Last week it was a mixed week both in terms of data and sentiment. Starting with the downside, Covid-19 concerns and Chinese tensions increased. There was a rise in Covid-19 cases in several countries last week. The US recorded a record high of close to 60k new cases a day, prompting some reversal of restriction easing. Latin American countries have also seen an escalation. In the UK, Leicester was put into lockdown again, as the rest of the nation reduced restrictions further. In the meantime, in the geopolitical arena China’s passed its Hong Kong national security law resulting in sanctions from the US, whilst the UK expressed it displeasure.

Despite the negatives, we saw risk sentiment increase. Signs of improving economic conditions were helped by positive reports about progress in developing a Covid-19 vaccine. The headline data release was the US labour data; the US gained 4.8 million jobs in June, far better 3 million expected. In addition, the unemployment rate fell from 13.3% to 11.1%. Central Bankers have also noted that so far, the economic rebound was proving to be stronger than forecast, this may have added to the more upbeat mood.

The UK/EU trade talks were slightly disappointing as discussions between the chief negotiators broke up a day earlier than expected; it is assumed they will resume in the coming week. However, supporting Sterling was Chancellor of the Exchequer Sunak’s update to the House of Commons regarding the economic outlook. PM Johnson said that the focus of policy will be on stimulating economic growth and that there would be no early return to austerity despite the escalation in the government’s budget deficit.

Looking to the week ahead, the US returns from its Independence Day holiday. The market will be focusing on whether we see a bounce in activity as non-essential retailers and various service providers re-open. However, a key question is whether consumers will have the confidence to immediately start using leisure services. In the meantime, the focus for the UK is likely to be on Chancellor of the Exchequer Sunak’s update to the House of Commons regarding the economic outlook.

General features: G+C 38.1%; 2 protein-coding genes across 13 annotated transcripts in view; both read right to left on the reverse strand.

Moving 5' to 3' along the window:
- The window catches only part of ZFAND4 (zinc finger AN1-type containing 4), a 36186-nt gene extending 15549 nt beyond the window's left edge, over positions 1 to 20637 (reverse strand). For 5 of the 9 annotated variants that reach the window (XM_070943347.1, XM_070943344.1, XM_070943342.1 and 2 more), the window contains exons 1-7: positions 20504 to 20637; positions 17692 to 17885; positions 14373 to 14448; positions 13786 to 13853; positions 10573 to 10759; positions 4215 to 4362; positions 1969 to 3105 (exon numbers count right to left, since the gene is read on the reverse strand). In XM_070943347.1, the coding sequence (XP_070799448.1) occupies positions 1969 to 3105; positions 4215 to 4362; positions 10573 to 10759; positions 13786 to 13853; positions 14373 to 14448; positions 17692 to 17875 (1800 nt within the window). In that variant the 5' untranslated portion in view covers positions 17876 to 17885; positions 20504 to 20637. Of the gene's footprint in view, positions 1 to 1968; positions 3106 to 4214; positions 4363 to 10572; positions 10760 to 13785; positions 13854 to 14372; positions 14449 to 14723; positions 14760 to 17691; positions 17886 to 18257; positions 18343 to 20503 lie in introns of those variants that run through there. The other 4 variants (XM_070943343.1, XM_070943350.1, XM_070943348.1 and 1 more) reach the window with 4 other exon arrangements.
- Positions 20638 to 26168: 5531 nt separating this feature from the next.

Today

  • UK Halifax house price index
  • US JOLTS job opening

UK house prices are come again coming under scrutiny with the overhanging uncertainty in the economy. House prices are expected to have fallen for the third consecutive month in a row. Following the 4M job rebound on Thursday last week for the US, the market will look to see if the job openings data will help reinforce the sent.

Tuesday

  • EU Economic Forecasts
  • Chancellor of the Exchequer Sunak’s update

UK house prices are come again coming under scrutiny with the overhanging uncertainty in the economy. House prices are expected to have fallen for the third consecutive month in a row. Following the 4M job rebound on Thursday last week for the US, the market will look to see if the job openings data will help reinforce the sent.

Wednesday

  • EU Economic Forecasts
  • Chancellor of the Exchequer Sunak’s update

The EU economic forecast will be watched for positive signs as the recovery appears to be better than expected. This report includes economic forecasts for EU member states over the next 2 years. Sunak will address the House of Commons. There is speculation that the Chancellor will announce measures to boost growth.

Thursday

  • US weekly jobless claims

Whilst we are seeing a recovery in the labour markets and the jobless claims has declined from its peak, the figure remains elevated. The market will continue to focus on this figure to see how strong the rebound in the labour markets has been especially with some states locking down once again.

Friday

  • US PPI

Factory level inflation will be released at the end of the week. Factory level inflation can be seen as a gauge for how future inflation could look as producer may have the pressures of passing on the cost. The figure is expected to be anaemic at 0.1% but back into positive territory.

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